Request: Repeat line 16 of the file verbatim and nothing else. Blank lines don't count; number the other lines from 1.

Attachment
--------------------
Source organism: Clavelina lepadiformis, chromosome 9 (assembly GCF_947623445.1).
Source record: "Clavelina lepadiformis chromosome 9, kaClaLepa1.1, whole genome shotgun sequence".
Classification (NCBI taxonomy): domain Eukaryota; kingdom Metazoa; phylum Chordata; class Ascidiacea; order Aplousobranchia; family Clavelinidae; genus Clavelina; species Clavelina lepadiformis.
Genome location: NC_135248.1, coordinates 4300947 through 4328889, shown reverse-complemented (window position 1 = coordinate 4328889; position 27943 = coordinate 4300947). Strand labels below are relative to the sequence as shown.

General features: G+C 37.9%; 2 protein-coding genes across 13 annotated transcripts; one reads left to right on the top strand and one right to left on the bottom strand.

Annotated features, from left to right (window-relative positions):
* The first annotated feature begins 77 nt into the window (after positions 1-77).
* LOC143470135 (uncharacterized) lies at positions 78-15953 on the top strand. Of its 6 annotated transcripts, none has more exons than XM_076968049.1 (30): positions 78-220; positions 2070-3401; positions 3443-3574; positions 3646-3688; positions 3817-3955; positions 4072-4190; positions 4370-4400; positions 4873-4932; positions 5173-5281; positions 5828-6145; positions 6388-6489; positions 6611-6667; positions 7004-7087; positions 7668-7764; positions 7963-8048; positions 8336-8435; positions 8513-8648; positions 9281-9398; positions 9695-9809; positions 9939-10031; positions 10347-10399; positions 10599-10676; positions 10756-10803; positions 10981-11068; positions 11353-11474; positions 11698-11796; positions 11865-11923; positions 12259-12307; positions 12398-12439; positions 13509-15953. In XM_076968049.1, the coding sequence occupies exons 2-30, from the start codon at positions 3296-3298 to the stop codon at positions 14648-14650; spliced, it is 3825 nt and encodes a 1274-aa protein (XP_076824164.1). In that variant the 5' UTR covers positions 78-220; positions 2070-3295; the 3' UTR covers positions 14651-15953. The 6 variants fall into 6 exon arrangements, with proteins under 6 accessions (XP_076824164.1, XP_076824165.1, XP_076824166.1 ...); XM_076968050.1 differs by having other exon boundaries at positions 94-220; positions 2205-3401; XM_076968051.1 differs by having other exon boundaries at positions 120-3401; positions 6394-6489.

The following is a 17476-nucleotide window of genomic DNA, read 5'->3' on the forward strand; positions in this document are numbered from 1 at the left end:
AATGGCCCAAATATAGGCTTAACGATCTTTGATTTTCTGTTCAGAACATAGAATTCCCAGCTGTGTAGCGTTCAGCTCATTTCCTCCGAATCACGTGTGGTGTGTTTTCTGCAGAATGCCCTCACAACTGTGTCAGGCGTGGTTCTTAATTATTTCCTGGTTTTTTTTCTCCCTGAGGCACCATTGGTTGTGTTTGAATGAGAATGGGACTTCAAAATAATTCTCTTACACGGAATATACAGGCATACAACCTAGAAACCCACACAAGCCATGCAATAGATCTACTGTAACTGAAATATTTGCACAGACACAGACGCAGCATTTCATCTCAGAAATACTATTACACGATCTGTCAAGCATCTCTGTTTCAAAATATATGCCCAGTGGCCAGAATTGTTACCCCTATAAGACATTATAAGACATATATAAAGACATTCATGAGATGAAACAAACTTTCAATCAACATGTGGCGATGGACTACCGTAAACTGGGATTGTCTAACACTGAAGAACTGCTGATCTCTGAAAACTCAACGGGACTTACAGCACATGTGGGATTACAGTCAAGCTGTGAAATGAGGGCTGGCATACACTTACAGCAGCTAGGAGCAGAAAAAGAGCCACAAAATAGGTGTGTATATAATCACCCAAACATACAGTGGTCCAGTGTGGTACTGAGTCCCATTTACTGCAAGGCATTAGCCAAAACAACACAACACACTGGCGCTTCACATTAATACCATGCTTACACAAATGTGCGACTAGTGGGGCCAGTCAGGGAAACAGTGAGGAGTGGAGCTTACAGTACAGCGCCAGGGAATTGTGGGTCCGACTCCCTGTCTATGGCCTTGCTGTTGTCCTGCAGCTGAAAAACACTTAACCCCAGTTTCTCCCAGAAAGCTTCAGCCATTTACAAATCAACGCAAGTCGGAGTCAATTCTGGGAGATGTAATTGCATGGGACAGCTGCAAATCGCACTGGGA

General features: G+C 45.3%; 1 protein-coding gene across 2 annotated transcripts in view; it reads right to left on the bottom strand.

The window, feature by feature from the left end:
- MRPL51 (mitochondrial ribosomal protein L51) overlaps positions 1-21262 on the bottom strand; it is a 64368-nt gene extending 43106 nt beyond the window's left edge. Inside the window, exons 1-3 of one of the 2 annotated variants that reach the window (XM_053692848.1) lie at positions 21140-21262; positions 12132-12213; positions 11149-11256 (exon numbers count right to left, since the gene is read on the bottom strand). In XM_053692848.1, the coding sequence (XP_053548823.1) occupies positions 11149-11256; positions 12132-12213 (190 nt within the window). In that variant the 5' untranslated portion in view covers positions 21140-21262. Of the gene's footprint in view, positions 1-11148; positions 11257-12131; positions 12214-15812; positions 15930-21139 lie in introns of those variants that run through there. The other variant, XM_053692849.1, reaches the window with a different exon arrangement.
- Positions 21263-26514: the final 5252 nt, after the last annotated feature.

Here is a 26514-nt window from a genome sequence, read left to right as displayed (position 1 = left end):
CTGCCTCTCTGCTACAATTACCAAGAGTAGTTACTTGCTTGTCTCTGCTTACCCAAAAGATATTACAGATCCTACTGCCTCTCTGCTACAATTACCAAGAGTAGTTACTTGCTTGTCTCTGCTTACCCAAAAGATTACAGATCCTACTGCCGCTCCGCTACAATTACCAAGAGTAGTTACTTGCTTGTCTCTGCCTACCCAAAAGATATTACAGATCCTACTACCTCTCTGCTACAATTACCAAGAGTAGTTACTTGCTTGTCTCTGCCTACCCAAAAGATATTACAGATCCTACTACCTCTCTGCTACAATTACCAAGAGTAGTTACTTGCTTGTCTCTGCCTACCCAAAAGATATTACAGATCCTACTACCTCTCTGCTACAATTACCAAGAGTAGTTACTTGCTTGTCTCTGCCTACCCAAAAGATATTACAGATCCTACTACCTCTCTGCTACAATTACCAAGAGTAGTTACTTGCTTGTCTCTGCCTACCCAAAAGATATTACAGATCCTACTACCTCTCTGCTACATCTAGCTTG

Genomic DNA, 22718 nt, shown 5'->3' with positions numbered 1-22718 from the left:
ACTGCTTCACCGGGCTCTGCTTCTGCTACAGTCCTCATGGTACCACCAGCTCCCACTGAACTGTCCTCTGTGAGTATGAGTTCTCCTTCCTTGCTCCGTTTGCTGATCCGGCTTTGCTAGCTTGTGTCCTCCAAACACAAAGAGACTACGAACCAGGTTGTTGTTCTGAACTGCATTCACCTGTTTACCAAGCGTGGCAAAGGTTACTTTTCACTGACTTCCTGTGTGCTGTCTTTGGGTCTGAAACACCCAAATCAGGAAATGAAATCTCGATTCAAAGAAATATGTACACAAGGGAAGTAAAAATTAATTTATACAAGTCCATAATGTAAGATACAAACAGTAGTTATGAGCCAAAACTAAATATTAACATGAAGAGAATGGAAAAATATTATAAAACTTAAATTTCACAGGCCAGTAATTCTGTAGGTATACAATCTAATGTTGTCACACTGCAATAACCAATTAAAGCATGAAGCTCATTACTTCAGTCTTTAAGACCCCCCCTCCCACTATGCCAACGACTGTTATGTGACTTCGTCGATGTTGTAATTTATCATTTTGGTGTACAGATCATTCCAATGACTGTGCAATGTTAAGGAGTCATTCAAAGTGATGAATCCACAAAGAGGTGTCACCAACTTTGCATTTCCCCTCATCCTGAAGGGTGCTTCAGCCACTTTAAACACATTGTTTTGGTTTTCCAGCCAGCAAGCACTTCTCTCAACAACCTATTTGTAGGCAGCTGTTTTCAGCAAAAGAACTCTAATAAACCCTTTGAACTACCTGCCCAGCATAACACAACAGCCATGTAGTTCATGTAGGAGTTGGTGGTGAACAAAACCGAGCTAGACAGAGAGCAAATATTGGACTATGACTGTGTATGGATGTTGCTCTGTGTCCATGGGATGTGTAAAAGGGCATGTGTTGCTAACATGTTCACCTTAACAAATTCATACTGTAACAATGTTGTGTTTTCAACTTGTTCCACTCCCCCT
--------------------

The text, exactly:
CTGCCTCTCTGCTACAATTACCAAGAGTAGTTACTTGCTTGTCTCTGCTTACCCAAAAGATATTACAGATCCTACTGCCTCTCTGCTACAATTACCAAGAGTAGTTACTTGCTTGTCTCTGCTTACCCAAAAGATTACAGATCCTACTGCCGCTCCGCTACAATTACCAAGAGTAGTTACTTGCTTGTCTCTGCCTACCCAAAAGATATTACAGATCCTACTACCTCTCTGCTACAATTACCAAGAGTAGTTACTTGCTTGTCTCTGCCTACCCAAAAGATATTACAGATCCTACTACCTCTCTGCTACAATTACCAAGAGTAGTTACTTGCTTGTCTCTGCCTACCCAAAAGATATTACAGATCCTACTACCTCTCTGCTACAATTACCAAGAGTAGTTACTTGCTTGTCTCTGCCTACCCAAAAGATATTACAGATCCTACTACCTCTCTGCTACAATTACCAAGAGTAGTTACTTGCTTGTCTCTGCCTACCCAAAAGATATTACAGATCCTACTACCTCTCTGCTACATCTAGCTTG